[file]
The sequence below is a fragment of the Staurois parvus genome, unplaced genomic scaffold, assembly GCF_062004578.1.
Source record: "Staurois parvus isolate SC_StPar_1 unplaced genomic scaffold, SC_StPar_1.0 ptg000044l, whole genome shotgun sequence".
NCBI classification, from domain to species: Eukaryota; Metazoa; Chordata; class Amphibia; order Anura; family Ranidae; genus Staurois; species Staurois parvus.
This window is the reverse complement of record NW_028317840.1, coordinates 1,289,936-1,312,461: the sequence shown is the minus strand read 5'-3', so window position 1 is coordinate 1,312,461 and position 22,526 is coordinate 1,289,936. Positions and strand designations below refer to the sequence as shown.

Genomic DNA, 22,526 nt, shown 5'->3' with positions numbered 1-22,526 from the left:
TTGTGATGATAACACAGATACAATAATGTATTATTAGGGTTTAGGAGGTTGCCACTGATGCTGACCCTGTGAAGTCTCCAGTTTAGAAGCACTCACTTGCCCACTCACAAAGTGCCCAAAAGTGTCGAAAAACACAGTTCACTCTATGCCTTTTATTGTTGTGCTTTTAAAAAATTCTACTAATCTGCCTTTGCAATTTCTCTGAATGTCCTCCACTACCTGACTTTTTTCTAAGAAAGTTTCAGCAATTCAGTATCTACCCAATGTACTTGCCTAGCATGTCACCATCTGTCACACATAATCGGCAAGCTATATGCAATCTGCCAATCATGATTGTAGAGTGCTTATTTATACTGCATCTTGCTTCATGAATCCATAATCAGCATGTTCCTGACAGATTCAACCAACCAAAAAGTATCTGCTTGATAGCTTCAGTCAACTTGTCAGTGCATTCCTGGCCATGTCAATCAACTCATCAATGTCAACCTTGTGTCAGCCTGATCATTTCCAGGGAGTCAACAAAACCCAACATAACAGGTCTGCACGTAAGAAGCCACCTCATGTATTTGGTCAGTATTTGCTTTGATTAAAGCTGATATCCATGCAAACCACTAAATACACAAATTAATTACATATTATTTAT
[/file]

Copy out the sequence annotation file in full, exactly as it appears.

The sequence below is a fragment of the Staurois parvus genome, unplaced genomic scaffold, assembly GCF_062004578.1.
Source record: "Staurois parvus isolate SC_StPar_1 unplaced genomic scaffold, SC_StPar_1.0 ptg000044l, whole genome shotgun sequence".
NCBI classification, from domain to species: Eukaryota; Metazoa; Chordata; class Amphibia; order Anura; family Ranidae; genus Staurois; species Staurois parvus.
This window is the reverse complement of record NW_028317840.1, coordinates 1,289,936-1,312,461: the sequence shown is the minus strand read 5'-3', so window position 1 is coordinate 1,312,461 and position 22,526 is coordinate 1,289,936. Positions and strand designations below refer to the sequence as shown.

Genomic DNA, 22,526 nt, shown 5'->3' with positions numbered 1-22,526 from the left:
TTGTGATGATAACACAGATACAATAATGTATTATTAGGGTTTAGGAGGTTGCCACTGATGCTGACCCTGTGAAGTCTCCAGTTTAGAAGCACTCACTTGCCCACTCACAAAGTGCCCAAAAGTGTCGAAAAACACAGTTCACTCTATGCCTTTTATTGTTGTGCTTTTAAAAAATTCTACTAATCTGCCTTTGCAATTTCTCTGAATGTCCTCCACTACCTGACTTTTTTCTAAGAAAGTTTCAGCAATTCAGTATCTACCCAATGTACTTGCCTAGCATGTCACCATCTGTCACACATAATCGGCAAGCTATATGCAATCTGCCAATCATGATTGTAGAGTGCTTATTTATACTGCATCTTGCTTCATGAATCCATAATCAGCATGTTCCTGACAGATTCAACCAACCAAAAAGTATCTGCTTGATAGCTTCAGTCAACTTGTCAGTGCATTCCTGGCCATGTCAATCAACTCATCAATGTCAACCTTGTGTCAGCCTGATCATTTCCAGGGAGTCAACAAAACCCAACATAACAGGTCTGCACGTAAGAAGCCACCTCATGTATTTGGTCAGTATTTGCTTTGATTAAAGCTGATATCCATGCAAACCACTAAATACACAAATTAATTACATATTATTTAT